Andrea Johnson, MSW, LICSW, director of Social Work, expressed her appreciation to the education program’s field instructors, interns and leadership for their dedication and flexibility this past year.

“I cannot begin to express how excited I am about the continued success of the Field Education Program,” Johnson said. “Even in the face of the pandemic, both field instructors and interns embraced their responsibilities as providers in a very complex and ever-changing workflow.”

Gaining a ‘Solid Foundation’

Despite the steep learning curve in the beginning, Bechu said she soon got acclimated and even found that working remotely provided opportunities to enhance her practice. While helping one patient with housing assistance over Zoom, she was able share her screen and go over the application form in detail with them. During a session with another patient, Bechu realized that seeing her own face on video was unexpectedly informative.

“Seeing my eyes widen with surprise in response to something the patient said gave me a chance to reflect on whether that was an appropriate expression, which isn’t something I would really be able to see in person,” said Bechu, who will earn her master’s degree from Boston University this month.

When this year’s class of interns began in September, all were fully remote. Some, such as Bechu, stayed remote throughout their internship because the unit, service or clinic where they were placed was also operating in a remote capacity. Other interns such as Dennis Falcione, who completed his training in Lung Transplant and Thoracic Surgery, began their internship remotely and eventually transitioned to on-site work.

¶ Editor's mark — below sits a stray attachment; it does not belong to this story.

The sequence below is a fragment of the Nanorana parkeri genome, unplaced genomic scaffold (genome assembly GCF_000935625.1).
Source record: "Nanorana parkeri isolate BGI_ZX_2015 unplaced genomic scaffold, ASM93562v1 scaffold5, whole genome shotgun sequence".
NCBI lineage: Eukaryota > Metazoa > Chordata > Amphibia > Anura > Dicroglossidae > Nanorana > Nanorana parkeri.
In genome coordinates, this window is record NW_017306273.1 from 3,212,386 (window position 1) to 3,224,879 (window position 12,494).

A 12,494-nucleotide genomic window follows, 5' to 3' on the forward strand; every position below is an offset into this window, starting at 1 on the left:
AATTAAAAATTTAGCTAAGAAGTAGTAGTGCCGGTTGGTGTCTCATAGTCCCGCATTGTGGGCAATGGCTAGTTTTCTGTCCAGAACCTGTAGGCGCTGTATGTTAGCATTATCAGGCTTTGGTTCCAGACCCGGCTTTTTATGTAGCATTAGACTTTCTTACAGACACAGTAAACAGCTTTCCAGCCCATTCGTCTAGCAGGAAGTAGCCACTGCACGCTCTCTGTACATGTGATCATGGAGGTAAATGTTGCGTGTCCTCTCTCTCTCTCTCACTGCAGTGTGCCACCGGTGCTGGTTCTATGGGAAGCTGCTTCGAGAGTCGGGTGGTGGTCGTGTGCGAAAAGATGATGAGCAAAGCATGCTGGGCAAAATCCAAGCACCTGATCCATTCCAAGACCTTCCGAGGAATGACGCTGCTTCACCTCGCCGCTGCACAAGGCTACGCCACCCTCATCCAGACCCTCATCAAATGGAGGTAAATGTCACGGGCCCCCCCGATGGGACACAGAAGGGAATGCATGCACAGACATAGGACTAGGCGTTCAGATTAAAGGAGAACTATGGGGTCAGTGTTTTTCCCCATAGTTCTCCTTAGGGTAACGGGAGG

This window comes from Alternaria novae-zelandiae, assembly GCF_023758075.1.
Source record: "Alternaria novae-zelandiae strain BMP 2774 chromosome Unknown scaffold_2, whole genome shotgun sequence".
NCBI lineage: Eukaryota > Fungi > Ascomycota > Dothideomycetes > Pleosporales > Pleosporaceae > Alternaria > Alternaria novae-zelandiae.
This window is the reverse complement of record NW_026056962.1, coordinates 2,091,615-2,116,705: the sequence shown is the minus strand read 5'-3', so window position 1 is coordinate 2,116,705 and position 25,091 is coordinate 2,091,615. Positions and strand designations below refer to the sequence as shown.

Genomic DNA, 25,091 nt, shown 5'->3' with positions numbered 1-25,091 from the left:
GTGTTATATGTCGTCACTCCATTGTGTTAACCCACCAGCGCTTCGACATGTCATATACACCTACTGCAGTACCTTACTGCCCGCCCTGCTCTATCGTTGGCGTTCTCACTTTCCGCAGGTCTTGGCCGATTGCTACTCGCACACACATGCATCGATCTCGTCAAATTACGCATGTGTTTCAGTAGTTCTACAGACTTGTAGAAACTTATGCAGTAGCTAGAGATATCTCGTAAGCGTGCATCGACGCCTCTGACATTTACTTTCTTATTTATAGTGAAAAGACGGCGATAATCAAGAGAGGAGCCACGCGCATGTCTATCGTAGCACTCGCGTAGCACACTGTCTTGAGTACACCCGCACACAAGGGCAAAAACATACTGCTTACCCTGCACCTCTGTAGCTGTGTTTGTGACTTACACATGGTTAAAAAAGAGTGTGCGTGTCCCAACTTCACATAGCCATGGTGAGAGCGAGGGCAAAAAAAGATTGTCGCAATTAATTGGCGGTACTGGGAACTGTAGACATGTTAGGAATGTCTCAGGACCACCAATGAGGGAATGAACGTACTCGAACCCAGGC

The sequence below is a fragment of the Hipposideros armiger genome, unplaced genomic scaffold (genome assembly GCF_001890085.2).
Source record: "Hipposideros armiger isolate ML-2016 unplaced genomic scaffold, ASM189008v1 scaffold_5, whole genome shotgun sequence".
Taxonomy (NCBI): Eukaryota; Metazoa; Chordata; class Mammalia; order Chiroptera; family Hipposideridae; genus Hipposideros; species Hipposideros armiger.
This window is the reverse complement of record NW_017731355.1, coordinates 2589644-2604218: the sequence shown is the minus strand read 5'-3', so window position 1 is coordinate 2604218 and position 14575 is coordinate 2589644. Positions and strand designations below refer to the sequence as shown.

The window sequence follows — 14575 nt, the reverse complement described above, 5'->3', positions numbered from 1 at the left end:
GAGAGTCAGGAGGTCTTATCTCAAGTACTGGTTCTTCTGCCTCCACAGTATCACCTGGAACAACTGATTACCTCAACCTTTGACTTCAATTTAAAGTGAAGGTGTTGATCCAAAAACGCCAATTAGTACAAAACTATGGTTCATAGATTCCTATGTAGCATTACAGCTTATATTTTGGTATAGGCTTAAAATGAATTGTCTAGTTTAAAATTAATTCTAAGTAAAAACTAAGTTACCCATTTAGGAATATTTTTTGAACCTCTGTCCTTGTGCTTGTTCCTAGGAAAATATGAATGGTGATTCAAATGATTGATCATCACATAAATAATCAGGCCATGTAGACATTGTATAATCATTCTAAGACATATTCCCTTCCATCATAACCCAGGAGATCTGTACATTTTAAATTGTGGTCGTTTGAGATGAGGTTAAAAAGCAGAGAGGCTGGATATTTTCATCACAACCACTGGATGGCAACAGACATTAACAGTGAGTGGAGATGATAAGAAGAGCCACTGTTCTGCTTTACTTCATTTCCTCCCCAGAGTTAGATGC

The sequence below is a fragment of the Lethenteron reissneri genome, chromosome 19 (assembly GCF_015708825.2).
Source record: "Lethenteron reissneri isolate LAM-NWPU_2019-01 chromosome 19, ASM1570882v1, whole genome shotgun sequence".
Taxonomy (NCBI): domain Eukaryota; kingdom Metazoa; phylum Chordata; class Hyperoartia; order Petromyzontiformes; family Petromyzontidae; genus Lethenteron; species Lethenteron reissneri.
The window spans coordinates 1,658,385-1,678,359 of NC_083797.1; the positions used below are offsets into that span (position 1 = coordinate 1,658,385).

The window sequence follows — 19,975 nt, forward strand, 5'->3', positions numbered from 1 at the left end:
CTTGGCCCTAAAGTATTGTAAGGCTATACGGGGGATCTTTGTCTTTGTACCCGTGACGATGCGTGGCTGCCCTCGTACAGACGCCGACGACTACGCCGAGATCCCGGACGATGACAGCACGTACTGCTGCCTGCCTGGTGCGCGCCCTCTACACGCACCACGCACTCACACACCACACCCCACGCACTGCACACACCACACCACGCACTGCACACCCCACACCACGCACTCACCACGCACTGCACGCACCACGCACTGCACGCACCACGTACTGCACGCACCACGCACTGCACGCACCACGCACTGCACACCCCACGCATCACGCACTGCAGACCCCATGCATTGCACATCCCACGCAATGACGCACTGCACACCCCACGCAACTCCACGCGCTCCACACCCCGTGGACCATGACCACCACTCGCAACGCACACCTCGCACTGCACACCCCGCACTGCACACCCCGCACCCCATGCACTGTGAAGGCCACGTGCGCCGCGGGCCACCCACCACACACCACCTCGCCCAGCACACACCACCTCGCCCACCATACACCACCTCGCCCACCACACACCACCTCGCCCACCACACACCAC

“None of us could have imagined what this past year would look like, what we’d be able to do and how we’d have to overcome these challenging circumstances,” said Falcione, who will obtain his master’s from Boston College this month. “On the flip side, doing this in the grips of a pandemic and having to be adaptive has been a great learning opportunity. Especially as I get ready to enter the field, I feel like I’ve gained such a solid foundation to build on as a social worker.”

Having the support of a caring and encouraging supervisor was pivotal to making this year successful, said Falcione, who trained under the supervision of Beth Flanzbaum, MSW, LICSW, a clinical social worker in Thoracic Surgery and the Mesothelioma Program.

“It would be impossible to do all this without that extra support to navigate complex situations as you’re trying to get a feel for the work,” he said.

Flanzbaum said it filled her with pride to see Falcione grow so much as a social worker in just a few months.

“I think this is going to be one of the most resilient groups of social workers there is,” she said. “These interns flourished. I don’t know how they did it, but they did. They got a solid foundation in hospital social work. They figured things out and invented new ways of doing things. And they developed a lot of resiliency in the process, which I think will help them as they go forward into the field.”